The term "telehealth" simply means the use of communication technology to enhance the delivery of healthcare. It is a wide-ranging concept with many real-world applications. A common example of telehealth in practice is the digital consultations that doctors increasingly perform for their patients remotely via a video connection. In addition to cutting costs, this enables patients who have difficulty reaching a doctor in-person – for example, rural residents of the elderly – to instead connect with their providers via the web.
Arguably, telehealth's most exciting development has been the remote performance of surgery using fifth-generation (5G) internet connections. Whereas 4G is too slow to allow real-time surgery digitally directed from miles away, 5G offers that option. Surgeons in China recently successfully pulled off brain surgery on a Parkinson's Disease patient from hundreds of miles away using a 5G connection.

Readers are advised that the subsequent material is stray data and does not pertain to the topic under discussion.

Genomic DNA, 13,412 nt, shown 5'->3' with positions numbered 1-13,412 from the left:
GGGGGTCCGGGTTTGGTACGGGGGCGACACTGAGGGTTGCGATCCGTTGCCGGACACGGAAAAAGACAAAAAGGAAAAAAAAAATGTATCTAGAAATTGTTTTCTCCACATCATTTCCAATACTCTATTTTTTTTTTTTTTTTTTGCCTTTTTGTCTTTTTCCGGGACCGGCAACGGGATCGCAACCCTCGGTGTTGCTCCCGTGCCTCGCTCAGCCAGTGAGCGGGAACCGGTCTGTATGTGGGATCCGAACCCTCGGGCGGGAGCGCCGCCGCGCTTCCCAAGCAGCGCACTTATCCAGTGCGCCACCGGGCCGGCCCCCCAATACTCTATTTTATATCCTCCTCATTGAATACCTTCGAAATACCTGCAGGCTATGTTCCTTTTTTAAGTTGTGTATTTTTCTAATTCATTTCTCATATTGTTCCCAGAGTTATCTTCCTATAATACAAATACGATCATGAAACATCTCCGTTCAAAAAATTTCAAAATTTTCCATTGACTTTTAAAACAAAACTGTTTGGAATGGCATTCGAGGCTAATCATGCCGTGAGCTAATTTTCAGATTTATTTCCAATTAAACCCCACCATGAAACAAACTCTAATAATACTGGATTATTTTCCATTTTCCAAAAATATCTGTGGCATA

Apps that promote better health may be the way to better living in the future. Visiting the doctor's office for your checkup presents logistical hurdles that only healthcare apps can address. Even the best doctors, who only see patients for a few minutes, cannot get a complete picture of their patient's health because they do not have the luxury of observing their behaviors, practices, and biological responses over long periods. That's where apps come in. They can monitor a patient's vital signs, record physical activity, measure sleep quality, and so much more.
Digital Records Storage
Many providers are switching to cloud services that allow secure storage for patient records in a cloud for instant retrieval and lower administrative costs to cut costs and eliminate the mountains of paperwork associated with healthcare record-keeping requirements. Digital records storage also facilitates big data gathering. As we move forward, we're sure to see even more stunning developments enabled by technological progress in the healthcare industry.